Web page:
Here’s a pic of Steve and W that I call “Bagging the Big One”, taken at Lakedale resort a couple summers ago. Cheesy smiles! Look at that wiggly fish! My
pic of these two.
Making handbags saved our marriage and the whole entire family from a complete breakdown. I would have gone crazy at home without something else to focus my restlessness. I sold my first bag while standing at the Little League field, and really couldn’t believe it. She paid $85 for a fabric bag, at which point I stopped giving them away on street corners, started sewing all the time, and attended craft shows and church bazaars. I bought a fatty sewing machine (upholstery-grade) and started to work in leather. Here’s a pic of a Momentum Studio bag:
FAST FORWARD: Insert David Crowder lyrics: “The heart breaking makes a sound I never knew… could be so beautiful and loud, fury filled, and we collide…”
Between then and now I read a bunch of books about the emergent church and serving God with your entire life, not just on Sundays and not just to look good to other believers or to show off. Once I “broke out of the building”, I read stuff I was really curious about, like The Complete Published Sayings of Osama bin Laden (here’s a news flash: He ALWAYS did what he said he would do), and Jared Diamond’s Collapse (youch). We both read John Lynch’s True Faced, and all the Donald Miller books.
The most pivotal books on the planet (opinion) is The Good News About Injustice by my hero, International Justice Mission founder Gary Haugen. Formerly a super high-powered lawyer/policy maker, he gave up everything to start IJM. IJM fights within the legal systems of (mostly third world) countries on behalf of victims of injustice, for example, bringing people to account for slavery and land disputes, as well as freeing girls from the bondage of the sex trade. He based his life and IJM on the premise of the book: That believers today have left God in the fringes by crafting their existence into perfect little gardens where the sad reality of an unjust world can’t get in. Believers are left wondering how we can claim to know The One True God, but live so empty. We conform to our world, and do not listen to what He says about poverty and injustice. Because we shield ourselves from the plight of victims, we never serve wholly enough to need him in a desperate, wrenching, faith-filled way. In order to know God, we have to express his love to the hurting, to the point where we cry out for his help. This is where God can be known. Good News, as well as The Hole in Our Gospel by the director of World Vision, Richard Stearn, among others, basically shattered my safe and unrealistic, ridiculously self-centered world view. All those years of sewing and yearning to create have melded into Momentum, essentially our offering.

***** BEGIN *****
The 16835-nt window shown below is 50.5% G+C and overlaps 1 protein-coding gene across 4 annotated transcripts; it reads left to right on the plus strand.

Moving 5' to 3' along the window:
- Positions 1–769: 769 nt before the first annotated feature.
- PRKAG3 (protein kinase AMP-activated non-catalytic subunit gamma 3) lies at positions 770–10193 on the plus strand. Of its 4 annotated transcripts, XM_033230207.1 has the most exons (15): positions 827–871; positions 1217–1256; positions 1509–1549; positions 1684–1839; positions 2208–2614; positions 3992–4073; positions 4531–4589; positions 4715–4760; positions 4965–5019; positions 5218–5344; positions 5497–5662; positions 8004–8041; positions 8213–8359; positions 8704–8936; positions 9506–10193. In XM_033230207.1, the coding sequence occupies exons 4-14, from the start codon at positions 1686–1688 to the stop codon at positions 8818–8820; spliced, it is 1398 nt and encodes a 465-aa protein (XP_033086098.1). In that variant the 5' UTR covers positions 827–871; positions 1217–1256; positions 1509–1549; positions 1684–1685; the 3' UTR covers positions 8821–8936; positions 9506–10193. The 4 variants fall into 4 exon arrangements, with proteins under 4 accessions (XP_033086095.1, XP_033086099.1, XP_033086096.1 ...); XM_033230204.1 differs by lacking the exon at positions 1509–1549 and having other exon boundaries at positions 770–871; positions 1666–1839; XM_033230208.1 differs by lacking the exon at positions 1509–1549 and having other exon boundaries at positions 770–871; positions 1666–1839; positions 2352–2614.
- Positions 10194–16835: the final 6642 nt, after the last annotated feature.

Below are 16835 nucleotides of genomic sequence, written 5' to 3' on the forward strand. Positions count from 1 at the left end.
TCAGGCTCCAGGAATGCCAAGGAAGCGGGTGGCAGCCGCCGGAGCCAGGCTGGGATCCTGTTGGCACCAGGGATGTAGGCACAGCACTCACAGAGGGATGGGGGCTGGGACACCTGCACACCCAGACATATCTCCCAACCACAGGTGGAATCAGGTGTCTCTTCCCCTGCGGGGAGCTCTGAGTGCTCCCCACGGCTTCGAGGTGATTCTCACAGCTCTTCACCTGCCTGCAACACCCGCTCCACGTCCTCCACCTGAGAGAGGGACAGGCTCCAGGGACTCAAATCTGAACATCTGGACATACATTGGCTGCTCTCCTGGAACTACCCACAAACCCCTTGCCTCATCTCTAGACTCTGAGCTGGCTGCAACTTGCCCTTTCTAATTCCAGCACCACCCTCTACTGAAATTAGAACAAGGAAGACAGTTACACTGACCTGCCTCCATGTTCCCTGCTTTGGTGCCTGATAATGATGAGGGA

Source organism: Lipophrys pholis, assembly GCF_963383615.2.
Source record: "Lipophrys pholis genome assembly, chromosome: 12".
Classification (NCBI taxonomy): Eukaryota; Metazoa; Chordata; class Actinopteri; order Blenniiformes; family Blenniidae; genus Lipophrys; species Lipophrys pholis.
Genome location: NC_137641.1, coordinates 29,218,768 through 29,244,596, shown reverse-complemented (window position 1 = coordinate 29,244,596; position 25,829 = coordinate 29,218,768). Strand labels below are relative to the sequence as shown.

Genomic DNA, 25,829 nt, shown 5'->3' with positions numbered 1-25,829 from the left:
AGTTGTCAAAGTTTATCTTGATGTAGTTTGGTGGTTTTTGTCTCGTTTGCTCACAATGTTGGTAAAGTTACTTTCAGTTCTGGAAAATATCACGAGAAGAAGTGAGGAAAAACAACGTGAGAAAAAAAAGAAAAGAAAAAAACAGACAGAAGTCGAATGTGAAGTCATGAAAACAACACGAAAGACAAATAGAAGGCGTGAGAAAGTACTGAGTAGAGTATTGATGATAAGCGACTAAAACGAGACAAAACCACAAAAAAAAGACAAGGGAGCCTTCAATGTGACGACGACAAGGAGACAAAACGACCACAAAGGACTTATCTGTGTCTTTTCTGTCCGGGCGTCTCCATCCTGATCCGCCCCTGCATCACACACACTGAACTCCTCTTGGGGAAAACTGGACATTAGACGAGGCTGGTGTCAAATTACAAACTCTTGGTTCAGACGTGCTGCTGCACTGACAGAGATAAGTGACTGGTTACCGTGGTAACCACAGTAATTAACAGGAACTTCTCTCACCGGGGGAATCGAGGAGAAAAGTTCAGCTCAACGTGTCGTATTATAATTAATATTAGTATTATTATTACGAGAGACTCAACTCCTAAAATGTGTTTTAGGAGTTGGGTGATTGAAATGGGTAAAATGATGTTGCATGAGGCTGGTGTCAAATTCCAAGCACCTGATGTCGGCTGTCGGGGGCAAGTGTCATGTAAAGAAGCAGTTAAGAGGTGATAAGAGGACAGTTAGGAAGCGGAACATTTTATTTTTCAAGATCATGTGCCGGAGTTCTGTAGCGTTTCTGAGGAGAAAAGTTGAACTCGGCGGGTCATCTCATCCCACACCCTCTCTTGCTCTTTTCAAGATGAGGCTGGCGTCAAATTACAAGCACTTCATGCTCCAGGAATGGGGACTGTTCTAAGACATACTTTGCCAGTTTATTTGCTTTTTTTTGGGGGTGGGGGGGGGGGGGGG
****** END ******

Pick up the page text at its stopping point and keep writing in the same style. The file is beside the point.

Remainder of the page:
My studio is above the garage. I design stuff while listening to podcasts like Joyce Meyer or Ravi Zacharis. I have no idea what the days will hold, I just want to give back in a meaningful way. This is our story, and our life that unfolds a day at a time. Thanks for listening! Call me! We’ll TAWK!